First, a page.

Geoff Warren: Active or Passive Depends on Your Situation
June 8, 2023
The IAA’s Active Managers Council is launching a new video series, featuring experts on active management reviewing some of the benefits and misconceptions about active investing.
Our first video in the series features three questions with Geoff Warren, associate professor at Australian National University (ANU) and former research director at Russell Investments. He’s also worked as a fund manager and asset consultant. Currently, Warren oversees the ANU student managed fund.
In the video, Warren takes on Sharpe’s famous proposition, reviews some of the flaws in active management research, and shines light on why going active or passive is not an “either/or” choice.
“Whether you should be active or passive depends on your situation and what type of investor you are and what you’re looking for,” says Warren.
The Holes in Sharpe’s “Zero Sum Game”
The video leads off with Warren reviewing the limitations of William Sharpe’s famous “arithmetic of active management,” which characterizes investing as a “zero sum game” that active managers are fated to lose because of their higher fees. While Sharpe’s theory is “seductive,” says Warren, it’s not the best model for describing the markets.
Warren argues that the model developed by Sanford Grossman and Joseph Stiglitz is much more realistic. In the Grossman-Stiglitz equilibrium, active investors earn higher returns than passive investors, but those higher returns only offset the costs of earning those higher returns (such as research and trading costs).
“The evidence actually lines up a lot better with Grossman and Stiglitz than it does with Sharpe,” notes Warren. He cites a research paper from Jonathan Berk of Stanford University and Jules van Binsbergen of The Wharton School of the University of Pennsylvania, which supports the Grossman-Stiglitz equilibrium. That paper found that there is usually gross alpha in active management, though net alpha is usually around zero after accounting for fees.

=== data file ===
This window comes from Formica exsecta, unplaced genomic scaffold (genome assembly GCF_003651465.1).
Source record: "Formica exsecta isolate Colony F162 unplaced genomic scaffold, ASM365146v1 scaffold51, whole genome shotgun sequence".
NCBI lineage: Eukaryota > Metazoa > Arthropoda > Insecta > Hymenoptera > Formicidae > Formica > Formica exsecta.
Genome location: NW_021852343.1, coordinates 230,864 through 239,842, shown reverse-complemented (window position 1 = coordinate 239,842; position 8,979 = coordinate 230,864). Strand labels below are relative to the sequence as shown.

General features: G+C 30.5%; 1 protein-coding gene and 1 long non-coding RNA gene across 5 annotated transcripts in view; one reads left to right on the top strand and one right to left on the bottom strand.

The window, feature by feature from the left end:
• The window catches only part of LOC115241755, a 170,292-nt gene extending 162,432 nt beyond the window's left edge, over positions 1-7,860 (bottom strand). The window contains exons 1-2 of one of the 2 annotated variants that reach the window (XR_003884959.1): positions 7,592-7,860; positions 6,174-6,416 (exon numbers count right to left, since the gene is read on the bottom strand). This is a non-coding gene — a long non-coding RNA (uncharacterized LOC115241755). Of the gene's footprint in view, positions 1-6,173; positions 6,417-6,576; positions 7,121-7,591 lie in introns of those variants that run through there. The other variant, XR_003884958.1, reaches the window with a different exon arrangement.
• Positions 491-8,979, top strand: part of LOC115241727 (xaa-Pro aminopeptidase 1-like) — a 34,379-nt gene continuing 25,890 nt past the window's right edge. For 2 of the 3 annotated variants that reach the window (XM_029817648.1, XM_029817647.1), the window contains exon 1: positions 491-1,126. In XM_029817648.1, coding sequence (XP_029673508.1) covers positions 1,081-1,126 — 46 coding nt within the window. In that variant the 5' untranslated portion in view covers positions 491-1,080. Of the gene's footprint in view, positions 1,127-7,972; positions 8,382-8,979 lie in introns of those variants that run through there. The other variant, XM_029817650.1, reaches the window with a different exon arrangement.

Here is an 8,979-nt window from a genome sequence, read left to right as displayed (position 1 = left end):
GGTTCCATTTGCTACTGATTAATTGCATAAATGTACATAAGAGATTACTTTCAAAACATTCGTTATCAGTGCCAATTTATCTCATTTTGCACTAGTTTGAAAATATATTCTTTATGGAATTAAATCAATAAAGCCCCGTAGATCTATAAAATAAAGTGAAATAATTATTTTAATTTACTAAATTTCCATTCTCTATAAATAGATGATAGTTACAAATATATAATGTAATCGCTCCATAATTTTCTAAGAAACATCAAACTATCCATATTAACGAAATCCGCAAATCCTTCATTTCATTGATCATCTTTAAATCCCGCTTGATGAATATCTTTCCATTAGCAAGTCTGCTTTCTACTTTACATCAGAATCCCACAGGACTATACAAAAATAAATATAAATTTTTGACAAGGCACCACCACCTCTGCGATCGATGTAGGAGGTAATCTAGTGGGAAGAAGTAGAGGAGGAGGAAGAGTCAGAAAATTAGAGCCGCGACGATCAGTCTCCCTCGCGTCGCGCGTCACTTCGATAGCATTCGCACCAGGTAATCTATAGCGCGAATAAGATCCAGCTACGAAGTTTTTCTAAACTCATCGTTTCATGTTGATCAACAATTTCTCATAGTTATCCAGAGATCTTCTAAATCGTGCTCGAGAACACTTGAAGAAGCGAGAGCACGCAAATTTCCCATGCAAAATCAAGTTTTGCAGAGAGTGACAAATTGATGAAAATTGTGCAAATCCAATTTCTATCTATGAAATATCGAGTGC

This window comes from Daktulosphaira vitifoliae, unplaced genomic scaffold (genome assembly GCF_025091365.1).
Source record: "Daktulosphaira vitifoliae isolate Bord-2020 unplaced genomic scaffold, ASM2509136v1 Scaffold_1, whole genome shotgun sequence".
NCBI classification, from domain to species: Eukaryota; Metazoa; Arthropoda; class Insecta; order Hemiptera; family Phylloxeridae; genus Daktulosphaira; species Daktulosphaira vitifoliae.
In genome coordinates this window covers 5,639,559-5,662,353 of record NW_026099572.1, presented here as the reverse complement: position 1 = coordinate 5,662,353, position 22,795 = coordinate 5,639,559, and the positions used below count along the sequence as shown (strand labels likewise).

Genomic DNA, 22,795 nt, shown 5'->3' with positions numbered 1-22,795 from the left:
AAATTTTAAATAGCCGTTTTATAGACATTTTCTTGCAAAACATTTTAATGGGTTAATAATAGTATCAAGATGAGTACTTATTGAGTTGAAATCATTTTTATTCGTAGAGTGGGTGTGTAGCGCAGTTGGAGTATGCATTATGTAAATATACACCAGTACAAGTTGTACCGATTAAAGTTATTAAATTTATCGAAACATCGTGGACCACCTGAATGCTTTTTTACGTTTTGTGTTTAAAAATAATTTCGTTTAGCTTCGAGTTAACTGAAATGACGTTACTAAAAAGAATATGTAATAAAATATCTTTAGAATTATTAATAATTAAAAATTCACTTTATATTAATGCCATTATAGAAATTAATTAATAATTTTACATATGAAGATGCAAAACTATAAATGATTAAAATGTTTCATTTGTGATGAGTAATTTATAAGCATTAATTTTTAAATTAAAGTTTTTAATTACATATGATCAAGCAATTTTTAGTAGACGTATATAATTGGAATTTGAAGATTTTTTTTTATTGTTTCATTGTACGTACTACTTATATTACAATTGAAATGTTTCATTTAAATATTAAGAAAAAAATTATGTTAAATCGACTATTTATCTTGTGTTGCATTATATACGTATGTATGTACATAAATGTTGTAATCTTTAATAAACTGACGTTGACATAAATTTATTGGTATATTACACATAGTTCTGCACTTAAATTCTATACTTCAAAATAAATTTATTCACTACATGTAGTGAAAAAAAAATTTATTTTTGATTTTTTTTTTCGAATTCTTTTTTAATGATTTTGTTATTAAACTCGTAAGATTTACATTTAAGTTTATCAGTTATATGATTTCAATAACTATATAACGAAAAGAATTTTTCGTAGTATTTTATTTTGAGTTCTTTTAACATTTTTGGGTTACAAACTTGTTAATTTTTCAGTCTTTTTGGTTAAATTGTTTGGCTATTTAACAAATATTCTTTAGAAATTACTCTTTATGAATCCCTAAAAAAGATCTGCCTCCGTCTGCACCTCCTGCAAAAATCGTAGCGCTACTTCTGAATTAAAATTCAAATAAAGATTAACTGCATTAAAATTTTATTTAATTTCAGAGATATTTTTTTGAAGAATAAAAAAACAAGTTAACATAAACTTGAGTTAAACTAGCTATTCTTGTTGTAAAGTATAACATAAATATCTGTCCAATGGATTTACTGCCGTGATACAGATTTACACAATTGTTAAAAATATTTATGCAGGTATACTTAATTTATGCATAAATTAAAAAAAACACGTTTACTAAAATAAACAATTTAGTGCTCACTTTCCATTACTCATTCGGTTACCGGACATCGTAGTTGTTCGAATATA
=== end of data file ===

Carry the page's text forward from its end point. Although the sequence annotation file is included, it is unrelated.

Warren argues that Berk and van Binsbergen’s work shows that “active management actually works,” adding “if you can pick good managers, if you can find a skilled manager before everybody else realizes, you can probably do quite well at it.”
Warren also notes that Sharpe’s theory contains some “very strong assumptions” that do not take market dynamics into account. For example, Sharpe fails to consider that:
- “There is no pure market universe.” Investors do not all operate in the same market universe. Different investors operate in different spheres.
- Index funds need to trade. Indexes are not static and change over time, and when that trading occurs it can create wiggle room for active management.
- Sharpe doesn’t rule out active managers winning at the expense of others. This is where relative skill and the Grossman-Stiglitz equilibrium may come into play.
- Sharpe only considers gross returns and fails to account for other metrics that investors care about, including risk and tax.
Active and Passive in Portfolios
Warren concludes by talking about how investors can make the best use of active and passive in their own portfolios. Warren lists five scenarios where an investor might prefer active management:
- In markets where there is no passive alternative available, such as the markets for most alternative investments;
- In markets where the available indexes don’t match the investor’s objectives;
- When the index is not the best way to hold the market;
- When the environment favors active managers, for instance, when there is high cross-sectional volatility or the market is inefficient; and
- When the investor has skill, either in identifying good investments or good active managers.
No Blanket Rule
“For some people, active will be right; for some people, passive will be right,” concludes Warren. “There’s many reasons why you would choose active over passive, and I don’t think there should be a blanket rule.”
He adds that pitting active and passive investing as “two warring tribes” does a disservice to investors and is “entirely the wrong way to look at it.”